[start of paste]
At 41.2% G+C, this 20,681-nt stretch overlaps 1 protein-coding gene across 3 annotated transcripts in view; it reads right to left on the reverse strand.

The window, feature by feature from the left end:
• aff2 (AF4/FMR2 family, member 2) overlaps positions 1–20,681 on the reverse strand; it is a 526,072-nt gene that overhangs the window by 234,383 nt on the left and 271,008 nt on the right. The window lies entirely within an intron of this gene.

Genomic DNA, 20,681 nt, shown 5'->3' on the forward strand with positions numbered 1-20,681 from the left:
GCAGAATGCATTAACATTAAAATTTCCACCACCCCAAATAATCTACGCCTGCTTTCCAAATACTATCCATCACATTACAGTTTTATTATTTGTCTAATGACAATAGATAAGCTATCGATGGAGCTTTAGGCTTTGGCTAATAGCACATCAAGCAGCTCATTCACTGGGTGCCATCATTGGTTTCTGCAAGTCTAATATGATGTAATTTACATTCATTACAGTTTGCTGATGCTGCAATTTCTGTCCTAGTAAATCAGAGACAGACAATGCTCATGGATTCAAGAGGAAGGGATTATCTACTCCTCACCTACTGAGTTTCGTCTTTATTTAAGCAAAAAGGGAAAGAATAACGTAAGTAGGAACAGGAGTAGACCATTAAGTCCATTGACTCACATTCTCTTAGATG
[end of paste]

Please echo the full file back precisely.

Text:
At 41.2% G+C, this 20,681-nt stretch overlaps 1 protein-coding gene across 3 annotated transcripts in view; it reads right to left on the reverse strand.

The window, feature by feature from the left end:
• aff2 (AF4/FMR2 family, member 2) overlaps positions 1–20,681 on the reverse strand; it is a 526,072-nt gene that overhangs the window by 234,383 nt on the left and 271,008 nt on the right. The window lies entirely within an intron of this gene.

Genomic DNA, 20,681 nt, shown 5'->3' on the forward strand with positions numbered 1-20,681 from the left:
GCAGAATGCATTAACATTAAAATTTCCACCACCCCAAATAATCTACGCCTGCTTTCCAAATACTATCCATCACATTACAGTTTTATTATTTGTCTAATGACAATAGATAAGCTATCGATGGAGCTTTAGGCTTTGGCTAATAGCACATCAAGCAGCTCATTCACTGGGTGCCATCATTGGTTTCTGCAAGTCTAATATGATGTAATTTACATTCATTACAGTTTGCTGATGCTGCAATTTCTGTCCTAGTAAATCAGAGACAGACAATGCTCATGGATTCAAGAGGAAGGGATTATCTACTCCTCACCTACTGAGTTTCGTCTTTATTTAAGCAAAAAGGGAAAGAATAACGTAAGTAGGAACAGGAGTAGACCATTAAGTCCATTGACTCACATTCTCTTAGATG